Le Bon Repos, Normandy, July/August 1944 - "At night during the next few days Lieut P.J. Nolan of A Squadron and Lieut K.C.Y. Wilson of C Squadron with two or three companions from their respective Assault Troops patrolled forward towards the cross roads by the ill-named hamlet of Le Bon Repos.
    The first patrol to go out was from A Squadron and consisted of Lieut Nolan (later to win the M.C.), Cpl J. Hills (later to win the M.M.), Cpl Briddon, and L/Cpl Hartley. Early in August a particularly spirited patrol again led by Lieut Nolan reached the crossroads and was able to prove that the enemy had not pulled out. But though the mortaring gradually decreased small parties of the enemy remained until the night of the 3rd"

    Moorseele, Belgium, September 1944 - "Towards teatime Moorseele was finally cleared by the combined Assault Troops of A and B Squadrons under Lieut Nolan, for Lieut Chapelhow had been wounded."

    Wilreit/Postel, Holland, September 1944 - "We must not pass on to the next stage of our history without recalling the A Squadron episode between Wilreit and Postel that first night in Holland which had its funny side - afterwards. The War Diary records it as a spirited attack by 7 Troop leading to the certain infliction of 20 casualties on the enemy and the capture of three prisoners. But that was not all that happened. Lieut Nolan, who freely admits that map-reading is not his strong point, says that he was ordered to take two sections of his Troop and follow up the armoured cars which were in difficulties in Wilreit village. In the dark they took the wrong turning and were milling around in the woods trying to get in touch with the Recce Troops when there was a flash and one of the half-tracks was knocked out. The third section of the Troop was then sent forward in carriers. Later the Troop was succeeding in driving the enemy back when Lieut Nolan was alarmed to find that the carrier he was in was being shot at by what sounded like a Bren gun: but his horror changed to indignation a few minutes later when he realised that he was being shot at by his own wireless operator and a whole section who were then near one of the half-tracks. However this was not a sudden case of grave insubordination, for L/Cpl Keeping was not shooting up his officer but some Germans who were hanging on to the back of the carrier."
  16. Kim Champion

    Kim Champion Member

    Thank you MikeyG. It is lovely to read about Granddad. He was such a character.
  17. Kim Champion

    Kim Champion Member

    Thank you Dave3164. I will definitely have a look into that. So much is unknown. The man I knew was not a soldier. He was a kind caring loving man. Who would do anything for his family. Loved his wife and children immensely and adored us grandkids. Liked his garden and his Pyreanean Mountain dog. And liked being in the countryside or by the sea. Anywhere in open space.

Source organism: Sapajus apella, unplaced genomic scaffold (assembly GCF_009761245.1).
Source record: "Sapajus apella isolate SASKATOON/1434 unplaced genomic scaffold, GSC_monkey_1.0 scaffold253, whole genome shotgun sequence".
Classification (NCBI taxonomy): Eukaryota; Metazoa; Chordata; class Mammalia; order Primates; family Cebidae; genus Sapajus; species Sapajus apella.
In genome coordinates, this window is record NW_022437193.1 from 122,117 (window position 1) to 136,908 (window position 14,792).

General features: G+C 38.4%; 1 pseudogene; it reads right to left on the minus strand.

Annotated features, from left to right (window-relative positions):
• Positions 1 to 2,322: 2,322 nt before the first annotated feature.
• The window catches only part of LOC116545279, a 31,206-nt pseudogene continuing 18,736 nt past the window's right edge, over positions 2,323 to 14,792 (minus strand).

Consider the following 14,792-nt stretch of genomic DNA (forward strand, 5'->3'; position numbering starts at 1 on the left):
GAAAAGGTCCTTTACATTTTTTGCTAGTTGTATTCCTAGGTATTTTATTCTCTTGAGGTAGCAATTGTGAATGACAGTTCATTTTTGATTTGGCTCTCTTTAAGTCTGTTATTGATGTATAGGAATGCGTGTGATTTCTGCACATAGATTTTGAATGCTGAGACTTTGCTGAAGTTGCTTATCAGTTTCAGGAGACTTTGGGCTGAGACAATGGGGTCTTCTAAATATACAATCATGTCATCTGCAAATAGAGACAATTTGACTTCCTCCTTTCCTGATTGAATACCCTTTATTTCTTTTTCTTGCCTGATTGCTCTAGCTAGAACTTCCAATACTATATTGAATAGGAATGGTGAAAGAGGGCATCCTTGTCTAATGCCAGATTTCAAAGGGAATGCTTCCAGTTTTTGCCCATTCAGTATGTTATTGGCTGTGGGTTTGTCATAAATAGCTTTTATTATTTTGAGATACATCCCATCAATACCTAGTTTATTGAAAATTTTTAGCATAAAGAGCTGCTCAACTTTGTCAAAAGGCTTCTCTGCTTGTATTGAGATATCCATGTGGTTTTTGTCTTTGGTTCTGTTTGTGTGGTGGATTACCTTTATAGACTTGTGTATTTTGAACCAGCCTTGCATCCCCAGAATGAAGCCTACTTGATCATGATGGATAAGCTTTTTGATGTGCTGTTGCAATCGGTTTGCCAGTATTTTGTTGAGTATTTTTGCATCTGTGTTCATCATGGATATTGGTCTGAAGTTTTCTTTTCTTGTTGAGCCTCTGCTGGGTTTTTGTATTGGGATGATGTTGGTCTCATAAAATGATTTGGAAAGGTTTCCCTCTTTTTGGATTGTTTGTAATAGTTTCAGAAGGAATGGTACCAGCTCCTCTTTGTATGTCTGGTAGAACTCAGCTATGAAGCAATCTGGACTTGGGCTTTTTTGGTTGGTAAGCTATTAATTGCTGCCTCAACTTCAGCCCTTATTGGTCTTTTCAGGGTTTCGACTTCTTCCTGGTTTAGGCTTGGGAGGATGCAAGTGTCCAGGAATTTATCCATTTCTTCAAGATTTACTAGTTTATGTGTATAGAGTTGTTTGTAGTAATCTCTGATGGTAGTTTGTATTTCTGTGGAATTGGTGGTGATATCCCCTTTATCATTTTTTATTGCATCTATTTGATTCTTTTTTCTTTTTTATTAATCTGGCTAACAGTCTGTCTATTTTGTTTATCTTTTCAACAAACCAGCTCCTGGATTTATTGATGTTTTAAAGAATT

Snolan likes this.
  18. Snolan

    Snolan New Member

    Oh wow this is amazing thank you for sharing so nice to find things about grandad amazing they were not hurt while they was shooting at Germans sounds like a terrifying ordeal very proud of him, wish I had met him in life. I can only but imagine he had so many amazing stories to tell.
  19. Npteggchaser

    Npteggchaser Member

    Hi everybody, been on this website before, but just come across this thread and read virtually every post since it was started. I'm researching my ancestors service in WW2 and currently, among 9 siblings, is my great uncle, Wilfred James Hall (4077201) from Cwmbran, South Wales. He was sadly KIA age 23 on 20/09/44 at Luyksgestel during Operation Market Garden whilst with the 53rd Regt., Recce Corps, RAC and is buried at the CWGC cemetery in Mierlo, Netherlands. I've only got a few of photos of him, his grave, last letter, plus one other info too and was just wondering if anybody on here could add anything else to it or point me in the right direction. Amazed how many people are on this thread and the assistance given by those more in the know and want to help out. I'll post up what I have soon and see if it sparks any response. Many thanks in advance.


    Recce_Mitch likes this.
  20. Tricky Dicky

    Tricky Dicky Don'tre member

    Hi Darren

    There is a family tree on Ancestry that includes him , and it has some links that you may or may not have so here they are:

    (Lance Serjeant) Wilfred James Hall
    BIRTH DEC 1921 • Pontypool, Glamorganshire

    Thomas Hall - this is actually for his brother Tom but does include certain items/articles re Wilfred

    Reference link to family tree - https://www.ancestry.co.uk/family-tree/person/tree/69098519/person/48240842554/facts